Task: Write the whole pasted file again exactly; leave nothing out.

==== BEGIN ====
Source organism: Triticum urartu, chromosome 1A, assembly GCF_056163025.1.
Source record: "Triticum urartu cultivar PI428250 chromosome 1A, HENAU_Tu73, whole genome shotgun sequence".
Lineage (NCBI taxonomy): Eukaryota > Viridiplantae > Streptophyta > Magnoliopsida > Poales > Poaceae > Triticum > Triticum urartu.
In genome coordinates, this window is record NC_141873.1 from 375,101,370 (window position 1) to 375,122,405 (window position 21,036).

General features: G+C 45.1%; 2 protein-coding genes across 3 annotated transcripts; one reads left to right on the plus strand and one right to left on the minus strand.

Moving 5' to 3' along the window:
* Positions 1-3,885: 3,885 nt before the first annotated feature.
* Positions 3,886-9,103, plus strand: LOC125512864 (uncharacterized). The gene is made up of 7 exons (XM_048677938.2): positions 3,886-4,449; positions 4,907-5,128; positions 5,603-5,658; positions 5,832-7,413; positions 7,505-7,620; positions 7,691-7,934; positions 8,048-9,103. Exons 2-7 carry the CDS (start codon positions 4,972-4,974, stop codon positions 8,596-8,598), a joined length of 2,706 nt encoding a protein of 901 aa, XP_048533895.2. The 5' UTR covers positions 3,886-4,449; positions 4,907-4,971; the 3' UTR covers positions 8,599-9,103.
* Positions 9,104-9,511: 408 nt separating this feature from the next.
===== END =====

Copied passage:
Source organism: Triticum urartu, chromosome 1A, assembly GCF_056163025.1.
Source record: "Triticum urartu cultivar PI428250 chromosome 1A, HENAU_Tu73, whole genome shotgun sequence".
Lineage (NCBI taxonomy): Eukaryota > Viridiplantae > Streptophyta > Magnoliopsida > Poales > Poaceae > Triticum > Triticum urartu.
In genome coordinates, this window is record NC_141873.1 from 375,101,370 (window position 1) to 375,122,405 (window position 21,036).

General features: G+C 45.1%; 2 protein-coding genes across 3 annotated transcripts; one reads left to right on the plus strand and one right to left on the minus strand.

Moving 5' to 3' along the window:
* Positions 1-3,885: 3,885 nt before the first annotated feature.
* Positions 3,886-9,103, plus strand: LOC125512864 (uncharacterized). The gene is made up of 7 exons (XM_048677938.2): positions 3,886-4,449; positions 4,907-5,128; positions 5,603-5,658; positions 5,832-7,413; positions 7,505-7,620; positions 7,691-7,934; positions 8,048-9,103. Exons 2-7 carry the CDS (start codon positions 4,972-4,974, stop codon positions 8,596-8,598), a joined length of 2,706 nt encoding a protein of 901 aa, XP_048533895.2. The 5' UTR covers positions 3,886-4,449; positions 4,907-4,971; the 3' UTR covers positions 8,599-9,103.
* Positions 9,104-9,511: 408 nt separating this feature from the next.